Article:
5. Don't allow free shots
This goes hand in hand with always responding to reviews. A few years ago, Walmart made the decision to consistently respond to complaints on social media. Prior to this, they had let most comments slide, essentially giving their critics “free shots.”
The reason for this shift? According to Chat Mitchell, senior director of digital communications, it was all about engagement and public dialogue: “Best case scenario, we're able to engage, share some content and change hearts and minds…Worst case, we're able to have an open dialogue and then move on, agreeing to disagree.”
Whether your critics are active on social media or on review sites like Google My Business or Angie's List, don't allow free shots. Always be respectful, but don't lay down and let criticism go unattended.
6. Take your critics offline ASAP
While you should be responding to every review, that doesn't mean you need to get into the dirty details. Keep your response brief, avoid discussing specifics, and move the conversation offline ASAP.
Respond with a sincere apology and a request to get in touch via email or phone. For instance, “We are so sorry to hear you had such a bad experience at our establishment. Please reach out to us at so we can discuss this further.”
Be sure to include contact info with your response – the more specific the better (e.g., “Give us a call and ask for Frank”). If you don't include your contact information, your response can end up looking inauthentic.
7. DON'T use canned responses
Honestly, if you're going to cut and paste all your responses, you might as well not respond at all. Looking through Trip Advisor recently, I found a particular hotel was giving identical responses to each and every reviewer. Sure, they did have a different response for negative reviews versus positive ones, but the whole thing still left me with a bad taste in my mouth.
Dissatisfied customers want to know you take their concerns seriously. A boilerplate response says you don't actually care, and that you're just responding for the sake of optics.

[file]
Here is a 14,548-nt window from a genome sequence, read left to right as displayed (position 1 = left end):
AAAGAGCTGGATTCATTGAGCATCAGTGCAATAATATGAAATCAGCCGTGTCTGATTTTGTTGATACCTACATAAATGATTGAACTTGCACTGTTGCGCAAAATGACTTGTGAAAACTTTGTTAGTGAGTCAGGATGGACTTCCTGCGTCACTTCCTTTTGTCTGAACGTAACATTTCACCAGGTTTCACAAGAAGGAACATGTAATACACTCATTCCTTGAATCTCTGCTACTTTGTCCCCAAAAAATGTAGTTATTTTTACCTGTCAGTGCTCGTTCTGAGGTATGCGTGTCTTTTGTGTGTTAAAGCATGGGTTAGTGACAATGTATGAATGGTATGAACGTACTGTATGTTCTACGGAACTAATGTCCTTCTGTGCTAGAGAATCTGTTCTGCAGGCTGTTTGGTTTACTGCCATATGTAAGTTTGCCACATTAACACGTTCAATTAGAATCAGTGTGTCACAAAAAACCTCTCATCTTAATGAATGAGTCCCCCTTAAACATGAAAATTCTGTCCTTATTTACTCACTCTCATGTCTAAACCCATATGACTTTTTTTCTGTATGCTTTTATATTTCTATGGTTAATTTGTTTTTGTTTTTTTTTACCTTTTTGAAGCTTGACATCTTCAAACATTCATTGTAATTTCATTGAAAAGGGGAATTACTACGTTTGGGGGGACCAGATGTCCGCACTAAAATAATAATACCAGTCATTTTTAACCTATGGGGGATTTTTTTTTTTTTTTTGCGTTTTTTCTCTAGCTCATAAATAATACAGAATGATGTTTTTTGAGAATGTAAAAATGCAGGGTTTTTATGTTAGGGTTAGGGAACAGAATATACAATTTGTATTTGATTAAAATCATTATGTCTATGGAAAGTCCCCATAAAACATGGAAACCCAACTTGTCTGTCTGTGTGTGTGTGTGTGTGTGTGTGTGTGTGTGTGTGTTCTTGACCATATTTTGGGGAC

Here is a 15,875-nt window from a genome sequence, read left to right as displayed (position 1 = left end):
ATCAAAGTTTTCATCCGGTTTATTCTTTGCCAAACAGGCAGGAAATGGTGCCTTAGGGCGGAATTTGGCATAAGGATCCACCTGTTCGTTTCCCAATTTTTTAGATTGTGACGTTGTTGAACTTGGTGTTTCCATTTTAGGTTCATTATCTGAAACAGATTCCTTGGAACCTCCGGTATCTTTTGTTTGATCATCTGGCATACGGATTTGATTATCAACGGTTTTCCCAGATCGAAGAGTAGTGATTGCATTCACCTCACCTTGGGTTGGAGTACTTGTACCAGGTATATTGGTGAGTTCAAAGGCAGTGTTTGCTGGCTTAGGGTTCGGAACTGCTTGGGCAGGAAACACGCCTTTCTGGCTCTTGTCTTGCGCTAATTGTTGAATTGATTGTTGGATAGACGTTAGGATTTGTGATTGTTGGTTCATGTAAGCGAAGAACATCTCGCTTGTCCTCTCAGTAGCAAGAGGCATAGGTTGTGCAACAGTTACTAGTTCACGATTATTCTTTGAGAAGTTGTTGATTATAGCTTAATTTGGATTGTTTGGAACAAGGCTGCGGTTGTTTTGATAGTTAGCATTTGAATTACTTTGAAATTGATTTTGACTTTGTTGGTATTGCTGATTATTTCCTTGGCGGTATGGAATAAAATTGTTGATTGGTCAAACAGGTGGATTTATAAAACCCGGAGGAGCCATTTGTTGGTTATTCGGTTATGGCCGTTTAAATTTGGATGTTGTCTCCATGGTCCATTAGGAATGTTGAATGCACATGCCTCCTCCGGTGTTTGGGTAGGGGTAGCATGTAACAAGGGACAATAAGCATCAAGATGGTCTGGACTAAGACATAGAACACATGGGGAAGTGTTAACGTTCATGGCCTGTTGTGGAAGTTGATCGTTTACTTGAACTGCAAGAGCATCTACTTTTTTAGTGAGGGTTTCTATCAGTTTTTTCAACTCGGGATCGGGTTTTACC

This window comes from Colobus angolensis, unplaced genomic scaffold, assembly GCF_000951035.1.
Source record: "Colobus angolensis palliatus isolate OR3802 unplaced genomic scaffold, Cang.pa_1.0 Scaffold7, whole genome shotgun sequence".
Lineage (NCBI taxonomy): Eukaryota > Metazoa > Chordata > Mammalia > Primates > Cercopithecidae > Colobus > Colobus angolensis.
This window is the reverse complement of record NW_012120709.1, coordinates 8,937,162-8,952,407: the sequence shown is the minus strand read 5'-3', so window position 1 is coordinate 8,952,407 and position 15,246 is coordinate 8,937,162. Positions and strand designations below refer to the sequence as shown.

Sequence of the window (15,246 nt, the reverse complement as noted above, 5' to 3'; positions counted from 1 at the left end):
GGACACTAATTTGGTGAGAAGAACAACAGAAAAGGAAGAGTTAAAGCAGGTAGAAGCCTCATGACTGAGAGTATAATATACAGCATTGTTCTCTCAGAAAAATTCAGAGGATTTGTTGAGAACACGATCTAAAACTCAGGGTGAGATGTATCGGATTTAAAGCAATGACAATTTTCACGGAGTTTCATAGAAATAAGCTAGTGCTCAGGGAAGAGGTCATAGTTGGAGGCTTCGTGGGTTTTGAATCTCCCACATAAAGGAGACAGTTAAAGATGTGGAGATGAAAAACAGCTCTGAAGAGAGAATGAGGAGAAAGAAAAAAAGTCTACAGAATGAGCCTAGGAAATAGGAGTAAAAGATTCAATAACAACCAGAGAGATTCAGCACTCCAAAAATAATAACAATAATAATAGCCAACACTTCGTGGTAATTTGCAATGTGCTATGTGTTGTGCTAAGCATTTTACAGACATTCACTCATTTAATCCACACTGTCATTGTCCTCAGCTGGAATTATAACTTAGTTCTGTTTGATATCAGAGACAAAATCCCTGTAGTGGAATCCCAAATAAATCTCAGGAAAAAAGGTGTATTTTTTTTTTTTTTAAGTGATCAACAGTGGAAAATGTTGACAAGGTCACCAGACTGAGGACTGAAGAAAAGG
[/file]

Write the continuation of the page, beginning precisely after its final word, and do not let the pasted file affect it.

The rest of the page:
Responding authentically means responding to the individual. While the content of your responses will inevitably be similar at times, resist the urge to save time by pasting in standard responses.
8. Turn the situation around
Keep in mind that when handled correctly, people who complain the loudest can potentially become your most vocal fans and advocates.
When responding to complaints and negative feedback, go in with the attitude that there is something to salvage here. Instead of writing off all negative reviewers as unreasonable, do your best to satisfy them and turn them into a repeat customer.
Of course, sometimes this just isn't possible. In those situations, remember that a respectful and generously-worded public response can actually make you look better, while at the same time discrediting the reviewer.
Negative reviews can feel lousy, but they aren't the end of the world. Believe me, I know! If you're providing a great product or service and take customer service seriously, a few negative reviews shouldn't do irreparable harm to your business.
On the other hand, if you find that negative reviews are consistently outnumbering the good, your issue is probably less reputation management and more business improvement. Fix what's broken in your business, and then deal with fixing your reputation.
This article was written by John Rampton and originally posted on Inc.com.